Cease fire: Coast Guard halts shooting zones
Written by Muskegon Chronicle   
Sunday, 03 September 2006 03:35

Public outrage over the U.S. Coast Guard's plan to conduct weapons training with live ammunition on all five Great Lakes has temporarily put the exercises on hold.

Coast Guard officials agreed Thursday to extend the public comment period on the proposal by 60 days, said U.S. Rep. Pete Hoekstra, R-Holland. Hoekstra said he also believes the Coast Guard will hold informational meetings in Michigan on the proposed firing ranges before moving ahead with the plan."I was surprised to learn of the Coast Guard's plans to create firearms training zones on Lake Michigan and am disappointed that it did not do more to inform the public," Hoekstra said.

Chief Petty Officer Robert Lanier, of the U.S. Coast Guard Ninth District, said: "It's clear we didn't do a good job of educating the public about this issue."The Coast Guard wants to establish 34 permanent "safety zones" on the Great Lakes where it would conduct target practice; 13 of those zones are on Lake Michigan.

The agency wants to conduct periodic target practice on the lakes -- shooting real bullets from pistols and machine guns at floating targets while its personnel are on boats -- as part of U.S. Department of Homeland Security training.

All of the proposed firing ranges would be at least five miles offshore, according to Coast Guard officials. The weapons used would include 9 mm pistols, M-16 rifles and M240-B machine guns, which are mounted on all coast guard cutters, Lanier said.Coast Guard personnel conducted 23 weapons training exercises with live ammunition on the Great Lakes earlier this year without incident, Lanier said. Those exercises were conducted in temporary safety zones established on the lakes for target practice with live ammunition.

The Coast Guard appeared poised to move forward with its plan to establish permanent safety zones for target practice until media coverage of the proposal this week sparked concern among boaters, coastal residents and politicians. Federal law permits the Coast Guard to forge ahead with the plan without accepting public comment.

"There are a lot of people who have serious questions about this," said Bernie Halverson, a retired charter boat captain who lives in North Muskegon. He was one of several area residents who called The Chronicle Thursday to criticize the proposed firing ranges.Hoekstra, a member of the Congressional subcommittee that oversees Coast Guard operations, said he was never told about the plan even though some of the proposed firing ranges are in his Congressional district.

The ranges also are in areas frequented by Lake Michigan anglers, sailboats and cross lake ferries in Muskegon and Ludington.Hoekstra said he sent a letter to the Coast Guard Thursday expressing his opposition to establishing firing ranges on Lake Michigan. He said he may support the plan if Coast Guard officials can prove the firing ranges are necessary and that the weapons training can be conducted safely.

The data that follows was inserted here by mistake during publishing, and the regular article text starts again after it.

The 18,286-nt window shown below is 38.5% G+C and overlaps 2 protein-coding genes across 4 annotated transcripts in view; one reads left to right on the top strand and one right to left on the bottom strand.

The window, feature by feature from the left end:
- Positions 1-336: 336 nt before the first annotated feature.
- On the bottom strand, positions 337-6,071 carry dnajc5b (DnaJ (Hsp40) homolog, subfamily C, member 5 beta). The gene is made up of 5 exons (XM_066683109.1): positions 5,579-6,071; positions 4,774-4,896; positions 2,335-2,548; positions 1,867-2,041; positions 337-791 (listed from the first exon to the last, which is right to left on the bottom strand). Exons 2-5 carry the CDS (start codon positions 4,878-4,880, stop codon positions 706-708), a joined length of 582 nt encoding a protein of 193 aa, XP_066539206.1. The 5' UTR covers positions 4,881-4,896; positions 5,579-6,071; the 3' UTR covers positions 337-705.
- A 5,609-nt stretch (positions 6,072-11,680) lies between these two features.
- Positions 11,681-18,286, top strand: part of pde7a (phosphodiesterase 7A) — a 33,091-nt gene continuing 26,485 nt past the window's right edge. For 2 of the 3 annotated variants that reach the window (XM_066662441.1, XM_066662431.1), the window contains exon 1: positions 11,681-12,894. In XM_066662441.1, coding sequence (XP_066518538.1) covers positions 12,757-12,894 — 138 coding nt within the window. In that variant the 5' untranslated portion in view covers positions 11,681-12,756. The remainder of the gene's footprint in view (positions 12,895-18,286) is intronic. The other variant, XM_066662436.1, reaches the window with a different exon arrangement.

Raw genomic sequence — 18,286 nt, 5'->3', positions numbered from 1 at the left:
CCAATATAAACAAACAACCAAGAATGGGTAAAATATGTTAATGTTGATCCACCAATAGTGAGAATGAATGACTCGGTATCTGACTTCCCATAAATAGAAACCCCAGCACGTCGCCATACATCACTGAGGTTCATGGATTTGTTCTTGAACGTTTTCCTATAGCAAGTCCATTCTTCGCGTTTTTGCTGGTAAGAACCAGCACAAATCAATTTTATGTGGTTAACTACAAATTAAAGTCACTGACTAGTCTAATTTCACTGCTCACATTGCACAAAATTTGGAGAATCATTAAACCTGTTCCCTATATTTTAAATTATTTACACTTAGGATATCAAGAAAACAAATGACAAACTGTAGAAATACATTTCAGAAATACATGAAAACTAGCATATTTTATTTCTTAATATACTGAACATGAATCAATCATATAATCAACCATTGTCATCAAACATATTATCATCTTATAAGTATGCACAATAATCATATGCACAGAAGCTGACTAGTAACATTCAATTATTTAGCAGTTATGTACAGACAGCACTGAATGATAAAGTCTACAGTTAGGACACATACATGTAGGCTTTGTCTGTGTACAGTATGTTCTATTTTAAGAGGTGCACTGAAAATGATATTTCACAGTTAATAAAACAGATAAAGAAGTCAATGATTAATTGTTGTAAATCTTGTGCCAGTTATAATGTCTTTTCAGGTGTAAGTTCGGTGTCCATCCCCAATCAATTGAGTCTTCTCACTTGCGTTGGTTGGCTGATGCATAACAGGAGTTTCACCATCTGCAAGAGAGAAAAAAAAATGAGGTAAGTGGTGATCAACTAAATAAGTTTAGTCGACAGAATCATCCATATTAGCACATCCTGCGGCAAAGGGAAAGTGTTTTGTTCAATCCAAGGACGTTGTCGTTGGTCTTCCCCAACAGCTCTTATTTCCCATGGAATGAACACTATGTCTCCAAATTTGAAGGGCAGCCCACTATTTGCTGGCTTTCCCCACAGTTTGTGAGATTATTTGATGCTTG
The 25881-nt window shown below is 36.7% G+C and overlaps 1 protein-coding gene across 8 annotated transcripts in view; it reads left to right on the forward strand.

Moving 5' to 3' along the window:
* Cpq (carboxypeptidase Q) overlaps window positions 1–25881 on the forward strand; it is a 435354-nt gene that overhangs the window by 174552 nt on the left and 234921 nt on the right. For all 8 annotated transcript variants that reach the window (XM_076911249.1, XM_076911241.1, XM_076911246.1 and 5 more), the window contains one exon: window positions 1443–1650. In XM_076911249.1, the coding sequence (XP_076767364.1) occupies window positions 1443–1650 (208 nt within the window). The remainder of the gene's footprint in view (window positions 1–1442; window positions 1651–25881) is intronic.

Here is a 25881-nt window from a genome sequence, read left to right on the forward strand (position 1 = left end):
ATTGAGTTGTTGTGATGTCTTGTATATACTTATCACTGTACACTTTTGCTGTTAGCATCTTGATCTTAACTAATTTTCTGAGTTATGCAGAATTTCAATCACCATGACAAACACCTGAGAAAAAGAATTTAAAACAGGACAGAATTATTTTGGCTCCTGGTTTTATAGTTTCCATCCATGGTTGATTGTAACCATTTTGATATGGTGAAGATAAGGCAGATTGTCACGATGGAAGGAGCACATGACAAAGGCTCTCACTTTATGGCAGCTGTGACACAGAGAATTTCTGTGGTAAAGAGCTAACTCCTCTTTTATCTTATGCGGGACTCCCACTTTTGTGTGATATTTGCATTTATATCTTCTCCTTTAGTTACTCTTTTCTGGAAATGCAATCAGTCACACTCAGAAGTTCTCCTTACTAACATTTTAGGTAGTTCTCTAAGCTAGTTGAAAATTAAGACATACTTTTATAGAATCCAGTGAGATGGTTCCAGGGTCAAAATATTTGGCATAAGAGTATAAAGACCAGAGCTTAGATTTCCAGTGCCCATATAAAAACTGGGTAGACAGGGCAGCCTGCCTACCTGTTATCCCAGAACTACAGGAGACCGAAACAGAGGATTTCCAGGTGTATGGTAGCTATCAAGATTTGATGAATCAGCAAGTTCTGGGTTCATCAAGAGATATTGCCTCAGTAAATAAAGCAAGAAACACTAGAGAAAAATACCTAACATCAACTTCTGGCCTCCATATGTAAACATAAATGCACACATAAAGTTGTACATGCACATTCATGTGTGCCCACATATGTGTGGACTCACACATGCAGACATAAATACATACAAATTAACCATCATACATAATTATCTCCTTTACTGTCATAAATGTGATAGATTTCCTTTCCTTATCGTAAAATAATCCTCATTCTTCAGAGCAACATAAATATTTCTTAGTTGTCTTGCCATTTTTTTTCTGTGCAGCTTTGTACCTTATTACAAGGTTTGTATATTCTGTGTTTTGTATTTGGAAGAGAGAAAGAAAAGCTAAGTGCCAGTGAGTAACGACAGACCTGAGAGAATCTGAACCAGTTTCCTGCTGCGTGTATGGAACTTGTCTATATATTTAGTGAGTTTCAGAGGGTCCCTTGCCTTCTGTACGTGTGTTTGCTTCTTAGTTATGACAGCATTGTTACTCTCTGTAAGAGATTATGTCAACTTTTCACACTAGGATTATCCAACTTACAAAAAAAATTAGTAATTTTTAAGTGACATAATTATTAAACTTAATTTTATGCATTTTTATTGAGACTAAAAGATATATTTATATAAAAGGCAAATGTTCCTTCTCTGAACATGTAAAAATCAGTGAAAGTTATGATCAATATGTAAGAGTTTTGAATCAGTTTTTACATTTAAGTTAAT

Boaters and environmentalists who voiced concerns about the plan praised the Coast Guard's decision to give the public more time to comments.

"I applaud their move to extend the public comment period and give the public an adequate chance to ask questions and seek information about something that is of concern to a lot of folks," said Hugh McDiarmid Jr., a spokesman for the Lansing-based Michigan Environmental Council.

Jim Fenner, president of the Ludington Charter Boat Association, said his group has serious reservations about the proposed firing ranges.

"We want to know when they would do this, how charter captains would be contacted and if we would have to vacate areas where we fish," he said. "There is a whole raft of things we want to know about."

Fenner said he fears boaters might unknowingly travel into one of the target practice areas or be hit by stray bullets fired from powerful machine guns.

Environmentalists expressed concern that lead and other heavy metals in bullets that would be fired on the lakes could harm the lakes and aquatic life.

Lanier said bullets the Coast Guard would use contain a minimal amount of lead and would not pose environmental threats to the lakes. He said the agency would not use bullets encased in depleted uranium, which is mildly radioactive.

A Coast Guard study concluded the weapons training exercises could be conducted without endangering public safety or harming the environment, Lanier said. "Our top priority when we conduct these exercises is public safety," he said.

Officials at the companies that operate cross-lake ferries in Muskegon and Ludington said they were not concerned about the proposed firing ranges.

The Coast Guard published a notice of its plans to conduct target practice in the safety zones in the Aug. 1 federal register and gave the public 30 days to comment on the proposal. The agency did nothing more to explain its proposal to the media or public.

Coast Guard officials earlier this week said the weapons training was necessary to make sure its personnel are "ready for anything."

Coast Guard officials said they would broadcast alerts about the weapons training on marine radio frequencies and spread the word through local media outlets. The target shooting exercises would be suspended if a boat strayed into the target range, federal officials said.

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